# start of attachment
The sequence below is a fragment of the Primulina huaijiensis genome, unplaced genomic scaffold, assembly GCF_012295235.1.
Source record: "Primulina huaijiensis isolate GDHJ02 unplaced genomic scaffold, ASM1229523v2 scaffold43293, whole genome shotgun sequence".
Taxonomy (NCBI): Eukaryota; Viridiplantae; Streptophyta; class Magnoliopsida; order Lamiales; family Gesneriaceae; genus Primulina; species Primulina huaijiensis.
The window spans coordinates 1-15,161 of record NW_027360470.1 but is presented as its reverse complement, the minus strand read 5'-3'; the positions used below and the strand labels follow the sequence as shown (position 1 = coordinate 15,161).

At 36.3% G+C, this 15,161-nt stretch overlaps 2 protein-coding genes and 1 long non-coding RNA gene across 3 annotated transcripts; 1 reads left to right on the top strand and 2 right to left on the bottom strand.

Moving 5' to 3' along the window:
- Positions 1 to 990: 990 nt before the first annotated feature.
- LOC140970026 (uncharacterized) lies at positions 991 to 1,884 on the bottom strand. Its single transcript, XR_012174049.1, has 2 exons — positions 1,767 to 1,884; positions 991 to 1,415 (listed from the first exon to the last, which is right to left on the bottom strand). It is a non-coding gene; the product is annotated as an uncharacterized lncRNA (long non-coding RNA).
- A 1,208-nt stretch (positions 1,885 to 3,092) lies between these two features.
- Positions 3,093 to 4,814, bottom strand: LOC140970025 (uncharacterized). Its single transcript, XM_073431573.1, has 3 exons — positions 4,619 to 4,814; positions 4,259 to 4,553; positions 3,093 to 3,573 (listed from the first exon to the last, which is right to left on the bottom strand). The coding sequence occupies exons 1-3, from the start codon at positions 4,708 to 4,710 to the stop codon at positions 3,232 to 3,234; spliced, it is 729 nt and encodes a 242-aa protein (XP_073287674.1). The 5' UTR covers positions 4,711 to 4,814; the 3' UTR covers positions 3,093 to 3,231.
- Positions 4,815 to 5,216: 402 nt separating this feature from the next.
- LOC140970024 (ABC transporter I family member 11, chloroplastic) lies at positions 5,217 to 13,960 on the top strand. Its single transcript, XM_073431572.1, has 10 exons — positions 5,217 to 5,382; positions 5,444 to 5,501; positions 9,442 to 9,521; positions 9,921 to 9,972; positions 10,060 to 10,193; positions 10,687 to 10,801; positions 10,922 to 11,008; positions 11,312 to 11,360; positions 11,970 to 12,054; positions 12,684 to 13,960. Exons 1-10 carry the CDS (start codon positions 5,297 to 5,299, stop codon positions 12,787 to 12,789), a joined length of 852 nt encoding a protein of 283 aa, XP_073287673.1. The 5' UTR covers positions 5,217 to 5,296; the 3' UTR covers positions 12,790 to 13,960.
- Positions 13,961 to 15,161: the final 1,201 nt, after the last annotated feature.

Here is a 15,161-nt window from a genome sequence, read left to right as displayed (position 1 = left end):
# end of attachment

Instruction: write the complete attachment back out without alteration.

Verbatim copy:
The sequence below is a fragment of the Primulina huaijiensis genome, unplaced genomic scaffold, assembly GCF_012295235.1.
Source record: "Primulina huaijiensis isolate GDHJ02 unplaced genomic scaffold, ASM1229523v2 scaffold43293, whole genome shotgun sequence".
Taxonomy (NCBI): Eukaryota; Viridiplantae; Streptophyta; class Magnoliopsida; order Lamiales; family Gesneriaceae; genus Primulina; species Primulina huaijiensis.
The window spans coordinates 1-15,161 of record NW_027360470.1 but is presented as its reverse complement, the minus strand read 5'-3'; the positions used below and the strand labels follow the sequence as shown (position 1 = coordinate 15,161).

At 36.3% G+C, this 15,161-nt stretch overlaps 2 protein-coding genes and 1 long non-coding RNA gene across 3 annotated transcripts; 1 reads left to right on the top strand and 2 right to left on the bottom strand.

Moving 5' to 3' along the window:
- Positions 1 to 990: 990 nt before the first annotated feature.
- LOC140970026 (uncharacterized) lies at positions 991 to 1,884 on the bottom strand. Its single transcript, XR_012174049.1, has 2 exons — positions 1,767 to 1,884; positions 991 to 1,415 (listed from the first exon to the last, which is right to left on the bottom strand). It is a non-coding gene; the product is annotated as an uncharacterized lncRNA (long non-coding RNA).
- A 1,208-nt stretch (positions 1,885 to 3,092) lies between these two features.
- Positions 3,093 to 4,814, bottom strand: LOC140970025 (uncharacterized). Its single transcript, XM_073431573.1, has 3 exons — positions 4,619 to 4,814; positions 4,259 to 4,553; positions 3,093 to 3,573 (listed from the first exon to the last, which is right to left on the bottom strand). The coding sequence occupies exons 1-3, from the start codon at positions 4,708 to 4,710 to the stop codon at positions 3,232 to 3,234; spliced, it is 729 nt and encodes a 242-aa protein (XP_073287674.1). The 5' UTR covers positions 4,711 to 4,814; the 3' UTR covers positions 3,093 to 3,231.
- Positions 4,815 to 5,216: 402 nt separating this feature from the next.
- LOC140970024 (ABC transporter I family member 11, chloroplastic) lies at positions 5,217 to 13,960 on the top strand. Its single transcript, XM_073431572.1, has 10 exons — positions 5,217 to 5,382; positions 5,444 to 5,501; positions 9,442 to 9,521; positions 9,921 to 9,972; positions 10,060 to 10,193; positions 10,687 to 10,801; positions 10,922 to 11,008; positions 11,312 to 11,360; positions 11,970 to 12,054; positions 12,684 to 13,960. Exons 1-10 carry the CDS (start codon positions 5,297 to 5,299, stop codon positions 12,787 to 12,789), a joined length of 852 nt encoding a protein of 283 aa, XP_073287673.1. The 5' UTR covers positions 5,217 to 5,296; the 3' UTR covers positions 12,790 to 13,960.
- Positions 13,961 to 15,161: the final 1,201 nt, after the last annotated feature.

Here is a 15,161-nt window from a genome sequence, read left to right as displayed (position 1 = left end):